As these ongoing efforts progress, the WPC has published suggested guidelines to promote the World Plumbing Day message, including organizing special events, arranging for motions within state or national legislatures, promoting organizations' green roles, and setting up a visit at a local school to raise awareness around water safety.

For more information on World Plumbing Day, visit

World Water Day, March 22nd

World Water Day on March 22, calls attention to the importance of freshwater and promotes sustainable management of freshwater resources. Recommended by the United Nations Conference on Environment and Development (UNCED) 25 years ago, the United Nations General Assembly officially launched World Water Day on March 22, 1993.

As each World Water Day underscores a specific aspect of freshwater, this year, the theme will be "wastewater." As the official site explains, "Globally, the vast majority of all the wastewater from our homes, cities, industry and agriculture flows back to nature without being treated or reused - polluting the environment, and losing valuable nutrients and other recoverable materials."

"Instead of wasting wastewater, we need to reduce and reuse it," the site explains. "In our homes, we can reuse grey water on our gardens and plots. In our cities we can treat and reuse wastewater for green spaces. In industries and agriculture, we can treat and recycle discharge for things like cooling systems and irrigation."

South Africa's Water Month

South Africa, through its Department of Water and Sanitation, recognizes World Water Month in March every year. More than highlighting sustainable water resources, South Africa is involved with various educational campaigns, including National Water Week, which focuses on the department's progress with regard to water delivery.

Initiatives will include a conference to address some of the major water and sanitation challenges faced by various states in Africa, and a UN World Water development report on freshwater resources 2017 will also be launched.

For more on this initiative, see the South African government website and calendar of water related initiatives.

ISO Project Committee 305

One area driving sustainability change is reinvented toilets, or non-sewered sanitation systems that can help prevent disease and death. These devices help remove pathogens and do not require traditional infrastructure such as sewers, water connection, or electricity. And these fixtures cost less than 5 cents per user, providing an opportunity for developing countries to utilize safer, cleaner, cost-efficient toilet alternatives.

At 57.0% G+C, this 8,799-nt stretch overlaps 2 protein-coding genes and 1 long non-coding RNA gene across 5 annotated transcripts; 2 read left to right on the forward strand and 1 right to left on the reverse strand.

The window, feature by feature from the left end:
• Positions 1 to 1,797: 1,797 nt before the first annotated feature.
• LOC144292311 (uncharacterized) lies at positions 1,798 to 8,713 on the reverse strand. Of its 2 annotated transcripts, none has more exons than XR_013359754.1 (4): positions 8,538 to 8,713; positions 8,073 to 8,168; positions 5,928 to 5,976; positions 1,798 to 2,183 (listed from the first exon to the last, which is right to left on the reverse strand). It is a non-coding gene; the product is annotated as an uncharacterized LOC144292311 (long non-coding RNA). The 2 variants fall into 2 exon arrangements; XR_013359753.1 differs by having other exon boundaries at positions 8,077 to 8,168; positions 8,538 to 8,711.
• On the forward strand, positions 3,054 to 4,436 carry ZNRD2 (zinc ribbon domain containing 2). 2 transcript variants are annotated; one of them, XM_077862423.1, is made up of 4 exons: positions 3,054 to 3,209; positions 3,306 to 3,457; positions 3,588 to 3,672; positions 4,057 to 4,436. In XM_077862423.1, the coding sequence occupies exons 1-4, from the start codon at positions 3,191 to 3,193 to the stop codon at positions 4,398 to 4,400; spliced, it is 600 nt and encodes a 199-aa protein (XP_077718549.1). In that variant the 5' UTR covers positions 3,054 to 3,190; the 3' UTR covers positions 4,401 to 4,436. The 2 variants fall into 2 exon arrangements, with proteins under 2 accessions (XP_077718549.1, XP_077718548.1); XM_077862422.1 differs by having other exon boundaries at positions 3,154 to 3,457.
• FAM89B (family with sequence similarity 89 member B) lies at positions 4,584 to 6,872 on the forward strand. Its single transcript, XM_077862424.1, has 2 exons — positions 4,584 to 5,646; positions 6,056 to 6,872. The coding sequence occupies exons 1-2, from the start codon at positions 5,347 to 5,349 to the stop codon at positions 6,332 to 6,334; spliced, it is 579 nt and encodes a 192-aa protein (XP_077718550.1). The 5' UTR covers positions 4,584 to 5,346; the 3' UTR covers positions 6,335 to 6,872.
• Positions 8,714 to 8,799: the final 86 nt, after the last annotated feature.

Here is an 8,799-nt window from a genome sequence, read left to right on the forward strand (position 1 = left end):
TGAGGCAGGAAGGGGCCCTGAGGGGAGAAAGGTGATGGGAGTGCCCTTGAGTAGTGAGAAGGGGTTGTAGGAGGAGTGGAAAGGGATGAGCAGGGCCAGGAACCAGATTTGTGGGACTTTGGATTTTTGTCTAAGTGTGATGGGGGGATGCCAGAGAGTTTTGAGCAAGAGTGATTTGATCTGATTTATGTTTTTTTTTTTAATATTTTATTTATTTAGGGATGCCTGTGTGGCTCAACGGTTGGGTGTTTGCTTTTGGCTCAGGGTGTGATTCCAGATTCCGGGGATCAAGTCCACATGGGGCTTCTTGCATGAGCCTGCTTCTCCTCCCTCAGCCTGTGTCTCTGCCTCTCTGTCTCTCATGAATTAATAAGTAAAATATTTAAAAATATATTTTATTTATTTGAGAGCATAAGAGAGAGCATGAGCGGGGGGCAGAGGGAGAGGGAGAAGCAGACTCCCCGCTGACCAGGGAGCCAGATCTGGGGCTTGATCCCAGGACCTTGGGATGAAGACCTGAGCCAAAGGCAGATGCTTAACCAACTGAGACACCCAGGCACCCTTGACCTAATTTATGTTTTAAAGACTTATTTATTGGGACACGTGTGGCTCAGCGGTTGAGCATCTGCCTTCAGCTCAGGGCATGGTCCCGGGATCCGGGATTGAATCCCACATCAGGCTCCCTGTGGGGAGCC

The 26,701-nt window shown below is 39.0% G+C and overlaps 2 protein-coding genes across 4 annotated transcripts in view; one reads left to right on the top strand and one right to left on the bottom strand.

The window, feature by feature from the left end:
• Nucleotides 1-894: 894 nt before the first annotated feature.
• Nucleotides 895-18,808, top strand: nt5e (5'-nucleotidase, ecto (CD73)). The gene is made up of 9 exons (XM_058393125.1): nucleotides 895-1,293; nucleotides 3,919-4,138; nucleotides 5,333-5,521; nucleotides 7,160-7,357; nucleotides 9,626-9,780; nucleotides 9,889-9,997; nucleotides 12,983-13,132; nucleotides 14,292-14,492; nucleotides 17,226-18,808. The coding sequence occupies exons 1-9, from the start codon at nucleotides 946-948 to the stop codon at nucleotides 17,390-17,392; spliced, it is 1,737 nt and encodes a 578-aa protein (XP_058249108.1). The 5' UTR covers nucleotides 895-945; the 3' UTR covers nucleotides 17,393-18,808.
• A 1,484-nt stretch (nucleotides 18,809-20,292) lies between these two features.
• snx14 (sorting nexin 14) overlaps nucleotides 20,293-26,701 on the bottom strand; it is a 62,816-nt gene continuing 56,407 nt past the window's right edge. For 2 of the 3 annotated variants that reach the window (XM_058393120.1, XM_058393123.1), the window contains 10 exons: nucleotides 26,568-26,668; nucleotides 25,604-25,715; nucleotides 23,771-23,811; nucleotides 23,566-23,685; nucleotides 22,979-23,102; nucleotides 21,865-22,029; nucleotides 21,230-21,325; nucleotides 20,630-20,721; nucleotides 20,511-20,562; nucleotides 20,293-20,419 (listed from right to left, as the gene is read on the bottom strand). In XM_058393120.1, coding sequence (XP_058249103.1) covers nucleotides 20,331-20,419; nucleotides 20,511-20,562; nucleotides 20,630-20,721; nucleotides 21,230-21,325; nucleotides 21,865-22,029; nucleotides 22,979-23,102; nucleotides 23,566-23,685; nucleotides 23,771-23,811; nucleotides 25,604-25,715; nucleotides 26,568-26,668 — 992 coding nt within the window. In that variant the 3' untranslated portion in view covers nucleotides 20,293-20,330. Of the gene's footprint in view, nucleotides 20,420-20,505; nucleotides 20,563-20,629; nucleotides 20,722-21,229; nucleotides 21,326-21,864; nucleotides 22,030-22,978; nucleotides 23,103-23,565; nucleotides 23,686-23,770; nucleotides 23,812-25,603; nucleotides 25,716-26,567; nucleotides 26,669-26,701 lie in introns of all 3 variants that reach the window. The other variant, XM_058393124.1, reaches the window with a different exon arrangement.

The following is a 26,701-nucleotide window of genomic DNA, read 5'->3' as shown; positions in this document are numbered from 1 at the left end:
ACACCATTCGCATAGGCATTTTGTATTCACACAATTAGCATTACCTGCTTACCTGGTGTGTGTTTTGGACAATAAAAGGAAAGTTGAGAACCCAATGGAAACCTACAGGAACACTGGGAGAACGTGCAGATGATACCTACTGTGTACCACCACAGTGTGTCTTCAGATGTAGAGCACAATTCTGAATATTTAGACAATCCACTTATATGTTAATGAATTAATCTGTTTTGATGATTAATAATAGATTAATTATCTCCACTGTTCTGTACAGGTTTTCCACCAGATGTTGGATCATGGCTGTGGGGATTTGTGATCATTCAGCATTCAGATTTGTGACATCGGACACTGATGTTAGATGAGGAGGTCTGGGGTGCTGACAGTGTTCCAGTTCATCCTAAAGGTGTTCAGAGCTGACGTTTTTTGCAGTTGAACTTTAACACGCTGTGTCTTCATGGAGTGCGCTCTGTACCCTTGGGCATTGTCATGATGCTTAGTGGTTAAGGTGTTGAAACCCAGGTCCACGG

An active group that supports this effort is ISO PC 305, Sustainable non-sewered sanitation systems. ISO PC 305 is currently at work developing an international standard for non-sewered sanitation systems, sometimes known as "reinvented toilet technology," which can ultimately help reverse the global sanitation crisis by removing pathogens without requiring traditional infrastructure, providing for cleaner and safer toilets on a global level.

An International Workshop Agreement (IWA) was published on September 1, 2016, serving as the base document for the development of the new international standard. The standard will be applicable to individual and small scale sanitation systems that are self-contained, meet defined discharge requirements, and aim for sustainability. The goal of this effort is to provide an efficient starting point for international standardization on a system to safely process human waste and recover valuable resources such as water, energy, and/or nutrients in an off-grid and non-sewered environment.

ANSI is the U.S. member to ISO, and ASN is the Senegalese member to ISO, and serve as the Secretariat to ISO PC 305, with support from the Bill & Melinda Gates Foundation to lead this international effort.


Jana Zabinski

Senior Director, Communications & Public Relations


[email protected]

Beth Goodbaum

Journalist/Communications Specialist


[email protected]